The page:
By the 1980s, the field of intellectual and developmental disabilities saw another influx of change. Medical advancements improved the quality of life for people with disabilities. Legislation was enacted to guarantee public education to all children, regardless of disability. This empowered families to advocate for the civil rights of people with disabilities.
Its unwavering commitment to expand the rights of people with intellectual and developmental disabilities positioned Bethesda as a nationally recognized leader in the field. Bethesda established the National Christian Resource Center in 1985. The Center served as a clearinghouse for people seeking information and advice about their personal situations, as well as referrals and resources for homes, churches and communities. The Center evolved into the Bethesda Institute, which provides a full array of resources for staff training, spiritual-life development, public policy and advocacy.
A Plan for Growth
By the time of Napolitano’s retirement in 1998, Bethesda had expanded from the Watertown Campus to 39 facilities, nine supported apartments and four service offices in 11 states. Because of Bethesda’s dedication to support people in the least restrictive and most independent community-integrated environments, the number of people supported at the Watertown Campus was reduced to 300.
F. David Geske, Ph.D., became Bethesda’s executive director in 1998 and CEO in 2003. After conducting an in-depth study and developing a comprehensive plan, Geske implemented a growth strategy for Bethesda, which included
- enhancing the Watertown Campus so people could live more independently;
- building a new corporate office to accommodate additional professional staff;
- expanding supports and services across the United States; and
- establishing partnerships to improve life for people with disabilities worldwide.
In 2001, Bethesda created an alliance with other Lutheran service providers from North America and Europe to form IMPACT, an international partnership. Its mission is to promote inclusive societies for people with intellectual and developmental disabilities around the world.
The year 2004 marked a century of service for Bethesda. Dedicated to an approach that treats all people with dignity and respect, Bethesda has worked to find inclusive places in the community for people with developmental disabilities to live, work and worship.
For Ken Larson, Dick Servatius and John Zidlicky, 2004 marked the year Bethesda helped make the dream of home ownership a reality. Larson and Servatius, previously supported on the Watertown Campus, sought a more independent life in their community. With the aid of an Illinois program that helped individuals with developmental disabilities purchase homes, Larson, Servatius and Zidlicky became the first people served by Bethesda to buy their own house.
As Bethesda continued its mission to enhance the lives of people with intellectual and developmental disabilities, it expanded its Christ-centered, community-based supports and services across the United States. In 2006, Bethesda more than doubled in size with the merger of Good Shepherd Communities. Through expansion, Bethesda began supporting people in Colorado, California, Oregon and Washington.
In 2011, Bethesda earned Network Certification in Basic Assurances® in the critical areas of health, safety and human security from the Council on Quality and Leadership, an international organization dedicated to improving the quality of life of people with disabilities, mental illness and older adults.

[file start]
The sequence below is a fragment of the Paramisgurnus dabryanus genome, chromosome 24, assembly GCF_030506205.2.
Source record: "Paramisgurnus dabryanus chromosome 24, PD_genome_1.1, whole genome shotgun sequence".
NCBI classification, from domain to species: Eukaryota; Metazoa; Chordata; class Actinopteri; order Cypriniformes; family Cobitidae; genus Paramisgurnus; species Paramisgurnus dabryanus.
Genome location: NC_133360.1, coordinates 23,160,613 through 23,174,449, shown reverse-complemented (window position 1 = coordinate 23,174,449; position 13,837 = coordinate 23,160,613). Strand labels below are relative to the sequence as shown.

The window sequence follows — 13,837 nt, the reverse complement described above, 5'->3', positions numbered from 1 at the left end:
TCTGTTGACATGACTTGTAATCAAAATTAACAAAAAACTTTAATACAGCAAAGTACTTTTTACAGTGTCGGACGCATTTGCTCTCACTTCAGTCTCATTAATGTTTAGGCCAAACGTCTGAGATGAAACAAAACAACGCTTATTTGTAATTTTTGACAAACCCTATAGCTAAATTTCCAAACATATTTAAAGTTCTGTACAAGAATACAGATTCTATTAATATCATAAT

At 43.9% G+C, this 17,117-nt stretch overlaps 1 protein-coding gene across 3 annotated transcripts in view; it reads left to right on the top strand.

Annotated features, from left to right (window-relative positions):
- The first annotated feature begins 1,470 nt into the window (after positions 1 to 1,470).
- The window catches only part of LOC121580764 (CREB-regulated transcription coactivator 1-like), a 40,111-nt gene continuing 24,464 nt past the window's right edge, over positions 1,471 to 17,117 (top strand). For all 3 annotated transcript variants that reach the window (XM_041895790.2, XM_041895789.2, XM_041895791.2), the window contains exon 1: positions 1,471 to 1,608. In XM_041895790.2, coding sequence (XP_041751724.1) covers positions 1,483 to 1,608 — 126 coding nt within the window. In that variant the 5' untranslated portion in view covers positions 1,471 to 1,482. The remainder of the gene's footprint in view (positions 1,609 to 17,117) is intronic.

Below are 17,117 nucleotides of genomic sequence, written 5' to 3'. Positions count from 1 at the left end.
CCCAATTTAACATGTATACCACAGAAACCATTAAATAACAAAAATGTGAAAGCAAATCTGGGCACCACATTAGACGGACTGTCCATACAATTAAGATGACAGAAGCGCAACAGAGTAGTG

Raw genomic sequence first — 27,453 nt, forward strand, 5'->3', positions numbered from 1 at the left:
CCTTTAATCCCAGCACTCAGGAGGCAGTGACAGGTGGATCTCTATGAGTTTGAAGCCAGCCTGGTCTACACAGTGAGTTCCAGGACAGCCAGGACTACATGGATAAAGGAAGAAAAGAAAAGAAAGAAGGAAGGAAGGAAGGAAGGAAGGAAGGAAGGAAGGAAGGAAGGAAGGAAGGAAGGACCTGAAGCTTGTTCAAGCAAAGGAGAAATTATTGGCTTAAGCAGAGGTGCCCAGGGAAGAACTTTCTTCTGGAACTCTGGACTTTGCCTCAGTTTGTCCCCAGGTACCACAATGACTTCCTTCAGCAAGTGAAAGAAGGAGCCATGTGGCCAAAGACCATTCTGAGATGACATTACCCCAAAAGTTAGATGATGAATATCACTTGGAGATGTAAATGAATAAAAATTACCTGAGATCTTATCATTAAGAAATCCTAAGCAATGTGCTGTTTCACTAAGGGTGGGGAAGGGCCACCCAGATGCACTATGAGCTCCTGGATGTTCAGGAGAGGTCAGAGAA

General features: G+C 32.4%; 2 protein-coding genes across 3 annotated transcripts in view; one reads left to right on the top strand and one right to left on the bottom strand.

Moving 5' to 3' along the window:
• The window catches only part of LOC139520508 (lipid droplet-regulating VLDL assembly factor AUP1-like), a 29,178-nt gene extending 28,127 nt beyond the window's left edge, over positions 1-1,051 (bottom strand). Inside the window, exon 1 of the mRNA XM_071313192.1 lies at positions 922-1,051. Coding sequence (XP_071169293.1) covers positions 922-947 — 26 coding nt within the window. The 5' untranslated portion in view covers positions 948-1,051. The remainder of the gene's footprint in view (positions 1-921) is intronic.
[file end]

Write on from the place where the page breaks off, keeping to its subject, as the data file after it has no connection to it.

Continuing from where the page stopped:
“This achievement endorses what we do, strengthens Bethesda’s leadership in the field of serving people with disabilities and reflects the work of Bethesda’s dedicated employees who enhance the quality of life for the people we support,” Bauer said.
Bethesda Lutheran Communities is a leading provider of person-centered, community-based supports and services for people with intellectual and developmental disabilities. Operating about 300 program sites in 13 states, Bethesda supports nearly 1,800 people with employment and community-life programs and residential services. There are 75 people who live on the Watertown Campus. In addition, Bethesda ministry consultants nurture the spiritual life of more than 3,600 individuals with developmental disabilities. Bethesda is engaged in eight countries, serving 680 individuals and families.
For more than 40 years, people with disabilities have relied on a system of government assistance for essential supports and services. Today, people with intellectual and developmental disabilities and their families have valid concerns about the sustainability of this system. Without government funding, people with disabilities are at risk of losing the critical supports and services they need to live independently in communities.
Although government funding is essential, it never covers the entire cost of the quality services provided by Bethesda. In the 2011-2012 fiscal year, government funding provided 65 percent of Bethesda’s total operating expenses. The 35 percent gap, representing $53.4 million, was substantially covered by a combination of contributions from generous donors, investment income and thrift store proceeds.
Each day, Bethesda fills that gap with the critical supports necessary for people with developmental disabilities to have the opportunity to make real choices, lead independent lives, gain meaningful employment, engage with their communities and live life with the freedom to reach their God-given potential. Together in Christ, together in mission, Bethesda Lutheran Communities engages communities to enhance lives.